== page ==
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Sanofi Pasteur MSD seeks license extension for Gardasil

Sanofi Pasteur MSD files for an update of the license for the cervical cancer vaccine Gardasil to include the prevention of vulvar and vaginal cancers caused by HPV types 16 and 18

Sanofi Pasteur MSD has filed for an update of the license for the cervical cancer vaccine Gardasil to include the prevention of vulvar and vaginal cancers due to human papillomavirus types 16 and 18.

The European Medicines Agency (EMEA) has accepted the filing and has started its review.

In clinical studies, Gardasil prevented 100 per cent of pre-cancerous vulvar lesions and 100 per cent of pre-cancerous vaginal lesions related to human papillomavirus (HPV) types 16 or 18 through a mean follow up of three years after start of vaccination.

Gardasil is currently the only cervical cancer vaccine that directly targets the four HPV types 6, 11, 16 and 18.

It is estimated that types 6, 11, 16 and 18 cause 75 per cent of cervical cancer in Europe,  70 per cent of vulvar and vaginal cancers, 70 per cent of pre-cancerous and 35-50 per cent of early cervical lesions, 70 per cent of pre-cancerous vulvar and vaginal lesions and 90 per cent of genital warts.

It is estimated that 30,000 new cases of pre-cancerous vulvar and vaginal lesions related to HPV are diagnosed each year in Europe.

Vulvar and vaginal cancers collectively account for a significant proportion of all gynaecological cancers; in the UK, for example, they represent six per cent of all gynaecological cancer.

An increasing incidence of pre-cancerous vulvar lesions and vulvar cancer has been noted over the past 30 years. The incidence of vulvar carcinoma in situ increased by 400 per cent in the USA between 1973 and 2000; invasive vulvar cancer increased by 20 per cent during the same period.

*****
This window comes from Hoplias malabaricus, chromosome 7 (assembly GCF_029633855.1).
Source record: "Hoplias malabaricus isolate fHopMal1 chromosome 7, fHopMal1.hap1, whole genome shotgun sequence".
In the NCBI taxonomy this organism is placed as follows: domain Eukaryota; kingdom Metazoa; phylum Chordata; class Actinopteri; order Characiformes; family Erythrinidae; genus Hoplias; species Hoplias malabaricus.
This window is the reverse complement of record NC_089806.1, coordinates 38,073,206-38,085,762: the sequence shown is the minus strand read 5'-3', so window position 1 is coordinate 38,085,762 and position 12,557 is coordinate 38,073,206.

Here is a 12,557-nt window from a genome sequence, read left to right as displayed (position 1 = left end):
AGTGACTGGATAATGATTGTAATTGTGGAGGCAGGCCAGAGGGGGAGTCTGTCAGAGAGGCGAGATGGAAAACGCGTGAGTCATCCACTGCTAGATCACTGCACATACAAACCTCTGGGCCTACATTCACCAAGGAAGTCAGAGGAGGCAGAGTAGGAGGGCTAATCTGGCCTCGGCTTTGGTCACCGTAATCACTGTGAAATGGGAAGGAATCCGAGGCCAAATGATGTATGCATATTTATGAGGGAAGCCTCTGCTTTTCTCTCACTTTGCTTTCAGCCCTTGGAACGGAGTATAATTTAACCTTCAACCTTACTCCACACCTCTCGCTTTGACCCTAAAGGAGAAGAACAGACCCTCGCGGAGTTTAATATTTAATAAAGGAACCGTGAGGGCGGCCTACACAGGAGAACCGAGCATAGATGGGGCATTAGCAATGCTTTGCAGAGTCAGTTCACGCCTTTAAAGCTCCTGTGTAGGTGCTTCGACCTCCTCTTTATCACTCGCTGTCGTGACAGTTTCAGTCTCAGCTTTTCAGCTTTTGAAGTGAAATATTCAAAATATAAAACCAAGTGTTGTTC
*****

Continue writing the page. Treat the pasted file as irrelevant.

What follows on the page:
Historically, vulvar cancer was seen almost exclusively in older women, however recent studies have shown that 20 per cent of these cancers now occur in women younger than 50 years. While vulvar cancer in older women mostly occurs without association to HPV, almost all vulvar cancers among younger women are HPV-related.

Professor Elmar Joura from the University of Vienna explained: "Precursors of vulvar and vaginal cancers are often not recognised. Their treatment to avoid a progression to cancer is challenging, can be disfiguring and requires long-term follow-up since recurrence is common. In addition, women may suffer anxiety, depression, sexual dysfunction and poor self-image."

Patrick Poirot, vice-president for Medical and Scientific Affairs at Sanofi Pasteur MSD, said: "We have developed Gardasil as a complete offer against a wide range of diseases that affect several genital organs. Starting with the prevention of cervical cancer as our first priority, we could now widen the benefits by helping protect women against vulvar and vaginal cancers."

Gardasil and GlaxoSmithKline's Cervarix are together predicted to generate sales of more than USD 4bn in 2012, according to a Lead Discovery report.

30th September 2008

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